SANAA, Yemen (AP) — Pakistan's parliament voted unanimously Friday to stay out of the Saudi-led air campaign targeting Shiite rebels in Yemen, offering instead to mediate a solution, in a blow to Saudi Arabia's attempts to build a Sunni front in an increasingly sectarian conflict.
Pakistan's decision is unlikely to greatly affect the Saudi-led coalition's military capabilities. But it was an embarrassment to the kingdom from a traditionally close ally, now reluctant to get pulled into a conflict that is threatening to escalate into a new proxy war between Saudi Arabia and Iran.
Saudi Arabia had been seeking to expand the coalition, made up of fellow Gulf nations as well as Egypt and Sudan, which has waged a nearly 3-week campaign of airstrikes against the rebels, known as Houthis, and is reportedly considering a ground incursion. At the same time, Shiite powerhouse Iran, which backs the Houthis, also lobbied Pakistan and other Sunni nations to back a cease-fire and a negotiated end to the conflict.
A senior official in the United Arab Emirates — a member of the coalition — lashed out angrily at Pakistan, accusing it of choosing Iran over the Gulf nations at a time when they face an "existential confrontation" in the Yemen conflict.
Anwar Gargash, the UAE's minister of state for foreign affairs, said on his Twitter account that Pakistan should look out for its strategic relations with Gulf nations, pointing to the Gulf's economic and investment help to the South Asian nation.
"Contradictory and ambiguous positions in this existential matter will cost (Pakistan) dearly," he wrote.
Airstrikes along with escalated fighting on the ground between the Houthis and supporters of Yemen's beleaguered president threaten to push Yemen, the Arab world's poorest country, into collapse. On Friday, the U.N. and International Committee of the Red Cross succeeded in bringing in the first two plane loads of aid, delivering tons of medical and humanitarian supplies to the capital, Sanaa, to relieve hospitals overburdened by casualties.
Saudi Arabia and its allies, including the United States, accuse Iran of arming the Houthis. The Gulf countries view the rebels' power grab as a move by Iran to establish a stronghold on their southern flank. Iran says it backs the rebels politically and with humanitarian aid but denies sending weapons. The Houthis have full or partial control over 11 of Yemen's 22 provinces, backed by military units loyal to ousted autocrat Ali Abdullah Saleh.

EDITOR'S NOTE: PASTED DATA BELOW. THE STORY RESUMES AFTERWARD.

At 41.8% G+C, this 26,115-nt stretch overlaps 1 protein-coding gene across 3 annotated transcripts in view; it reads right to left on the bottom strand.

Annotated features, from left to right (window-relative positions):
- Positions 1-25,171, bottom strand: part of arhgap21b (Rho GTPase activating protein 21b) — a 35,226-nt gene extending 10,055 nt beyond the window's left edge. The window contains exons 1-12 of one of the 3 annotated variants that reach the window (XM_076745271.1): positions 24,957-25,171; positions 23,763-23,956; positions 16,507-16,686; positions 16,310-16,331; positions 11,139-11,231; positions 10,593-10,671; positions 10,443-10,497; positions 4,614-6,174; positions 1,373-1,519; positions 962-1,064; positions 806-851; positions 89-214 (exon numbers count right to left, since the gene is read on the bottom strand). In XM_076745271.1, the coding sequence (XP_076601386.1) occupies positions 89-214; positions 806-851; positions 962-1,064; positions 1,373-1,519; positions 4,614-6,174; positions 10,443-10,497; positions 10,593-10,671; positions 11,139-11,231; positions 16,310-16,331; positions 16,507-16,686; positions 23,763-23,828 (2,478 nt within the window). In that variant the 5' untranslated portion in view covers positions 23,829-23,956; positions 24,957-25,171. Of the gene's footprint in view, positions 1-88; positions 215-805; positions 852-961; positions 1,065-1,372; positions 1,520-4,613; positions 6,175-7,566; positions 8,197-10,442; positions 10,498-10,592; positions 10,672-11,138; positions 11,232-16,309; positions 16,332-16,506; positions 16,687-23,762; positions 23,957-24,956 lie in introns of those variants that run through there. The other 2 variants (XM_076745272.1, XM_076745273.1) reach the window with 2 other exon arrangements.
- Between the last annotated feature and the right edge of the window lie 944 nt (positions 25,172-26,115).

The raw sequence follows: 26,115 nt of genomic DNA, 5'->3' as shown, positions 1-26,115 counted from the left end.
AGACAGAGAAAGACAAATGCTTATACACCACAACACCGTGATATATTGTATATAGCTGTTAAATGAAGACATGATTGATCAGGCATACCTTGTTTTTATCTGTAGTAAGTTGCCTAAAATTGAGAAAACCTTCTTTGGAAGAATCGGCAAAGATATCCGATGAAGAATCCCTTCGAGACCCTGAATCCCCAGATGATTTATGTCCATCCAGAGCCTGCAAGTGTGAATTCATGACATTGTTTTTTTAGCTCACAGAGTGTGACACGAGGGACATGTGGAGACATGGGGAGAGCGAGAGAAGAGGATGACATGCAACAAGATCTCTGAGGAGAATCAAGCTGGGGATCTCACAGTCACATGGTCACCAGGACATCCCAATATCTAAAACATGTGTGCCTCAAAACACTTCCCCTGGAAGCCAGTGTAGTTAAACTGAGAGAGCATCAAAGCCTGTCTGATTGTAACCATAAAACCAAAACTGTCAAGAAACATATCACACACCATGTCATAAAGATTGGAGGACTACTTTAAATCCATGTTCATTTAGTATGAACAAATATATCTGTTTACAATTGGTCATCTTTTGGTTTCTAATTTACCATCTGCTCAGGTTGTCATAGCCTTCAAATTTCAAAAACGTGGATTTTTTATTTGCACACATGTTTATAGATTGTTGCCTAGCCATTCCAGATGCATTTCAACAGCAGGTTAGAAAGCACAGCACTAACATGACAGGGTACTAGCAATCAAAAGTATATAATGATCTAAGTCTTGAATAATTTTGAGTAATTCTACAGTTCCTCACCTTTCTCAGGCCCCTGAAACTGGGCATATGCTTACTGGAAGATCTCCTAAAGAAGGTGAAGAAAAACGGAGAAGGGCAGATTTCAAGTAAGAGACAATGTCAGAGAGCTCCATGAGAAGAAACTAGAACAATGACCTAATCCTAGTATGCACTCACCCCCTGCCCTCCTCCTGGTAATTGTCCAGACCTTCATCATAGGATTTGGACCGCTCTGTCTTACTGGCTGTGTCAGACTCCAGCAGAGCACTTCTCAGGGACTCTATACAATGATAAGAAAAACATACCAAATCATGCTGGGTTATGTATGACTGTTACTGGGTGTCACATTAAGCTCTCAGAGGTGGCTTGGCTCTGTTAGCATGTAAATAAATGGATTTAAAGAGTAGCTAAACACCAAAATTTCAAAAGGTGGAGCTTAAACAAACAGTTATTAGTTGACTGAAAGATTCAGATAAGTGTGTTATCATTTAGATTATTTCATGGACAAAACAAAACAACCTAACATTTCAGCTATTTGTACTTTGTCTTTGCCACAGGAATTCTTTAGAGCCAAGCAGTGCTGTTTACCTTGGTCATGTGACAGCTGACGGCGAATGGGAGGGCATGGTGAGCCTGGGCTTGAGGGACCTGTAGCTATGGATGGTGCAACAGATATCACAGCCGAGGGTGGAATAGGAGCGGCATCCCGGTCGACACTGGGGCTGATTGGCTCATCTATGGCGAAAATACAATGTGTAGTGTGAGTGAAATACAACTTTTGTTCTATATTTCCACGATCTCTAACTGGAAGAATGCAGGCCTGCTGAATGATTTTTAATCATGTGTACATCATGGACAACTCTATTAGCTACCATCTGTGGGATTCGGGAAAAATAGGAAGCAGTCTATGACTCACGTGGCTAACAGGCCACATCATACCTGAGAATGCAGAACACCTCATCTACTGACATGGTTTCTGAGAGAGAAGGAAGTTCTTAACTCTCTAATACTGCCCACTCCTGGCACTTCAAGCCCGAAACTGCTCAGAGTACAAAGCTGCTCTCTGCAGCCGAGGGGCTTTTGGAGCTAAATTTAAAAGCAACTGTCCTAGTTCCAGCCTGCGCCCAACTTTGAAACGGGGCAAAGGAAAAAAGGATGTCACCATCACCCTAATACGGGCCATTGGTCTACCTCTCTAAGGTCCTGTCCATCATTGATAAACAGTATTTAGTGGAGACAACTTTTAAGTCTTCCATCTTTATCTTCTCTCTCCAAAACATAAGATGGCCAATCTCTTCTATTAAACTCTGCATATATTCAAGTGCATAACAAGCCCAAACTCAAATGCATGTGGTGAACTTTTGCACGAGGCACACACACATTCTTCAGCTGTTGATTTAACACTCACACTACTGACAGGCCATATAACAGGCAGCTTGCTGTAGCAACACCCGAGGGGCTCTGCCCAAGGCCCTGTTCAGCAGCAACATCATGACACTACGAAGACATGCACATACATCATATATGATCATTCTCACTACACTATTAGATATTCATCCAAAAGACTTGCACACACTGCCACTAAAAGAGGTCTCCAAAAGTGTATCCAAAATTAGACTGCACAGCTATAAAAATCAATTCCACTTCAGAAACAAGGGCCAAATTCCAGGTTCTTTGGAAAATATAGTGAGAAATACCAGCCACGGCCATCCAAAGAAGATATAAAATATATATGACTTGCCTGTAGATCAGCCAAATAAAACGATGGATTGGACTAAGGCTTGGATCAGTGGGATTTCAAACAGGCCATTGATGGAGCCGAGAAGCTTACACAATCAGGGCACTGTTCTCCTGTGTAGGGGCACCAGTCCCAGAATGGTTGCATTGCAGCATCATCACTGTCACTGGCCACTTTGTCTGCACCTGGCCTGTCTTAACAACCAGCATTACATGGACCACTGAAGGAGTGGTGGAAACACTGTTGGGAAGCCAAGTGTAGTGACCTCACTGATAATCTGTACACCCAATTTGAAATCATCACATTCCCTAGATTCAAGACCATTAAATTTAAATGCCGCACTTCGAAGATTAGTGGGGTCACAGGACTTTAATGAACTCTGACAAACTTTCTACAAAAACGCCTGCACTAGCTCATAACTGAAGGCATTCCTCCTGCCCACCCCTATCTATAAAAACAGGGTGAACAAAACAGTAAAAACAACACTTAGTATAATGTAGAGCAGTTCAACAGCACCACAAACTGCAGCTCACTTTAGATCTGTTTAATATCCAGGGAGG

The current president, Abed Rabbo Mansour Hadi, was forced to flee the country last month, leaving a shaky collection of forces on the ground to fight the Houthis — including military units still loyal to him, militiamen and Sunni tribesmen. Al-Qaida's Yemen branch is also fighting the Houthis.
The coalition is reportedly considering a ground incursion, likely including Saudi and Egyptian forces, once airstrikes have sufficiently weakened the Houthis and Saleh's forces, a process that could take weeks. On Friday, Egypt's defense minister met with Saudi King Salman in Riyadh to discuss the coalition's operations.
According to Pakistani officials, Saudi Arabia asked Pakistan to send troops to take part in the campaign. Pakistani troops have considerable experience fighting militants in mountainous terrain similar to Yemen's.
After the parliament vote Friday, a spokesman for the Saudi-led coalition, Ahmed Asiri, still held out hope the Pakistani government would choose to participate. But he said even if it didn't, other coalition forces are as well trained as the Pakistanis. "Not joining on the ground, sea or sea level will not obstruct the coalition operations," he told reporters.
The debate put Pakistan in an awkward position. It has long had military ties to Saudi Arabia. Prime Minister Nawaz Sharif was sheltered by Saudi Arabia after the coup that overthrew him in 1999. For weeks, Sunni hard-liners, including a group linked to militants, have organized rallies around Pakistan denouncing the Yemeni rebels and urging Islamabad to join the coalition.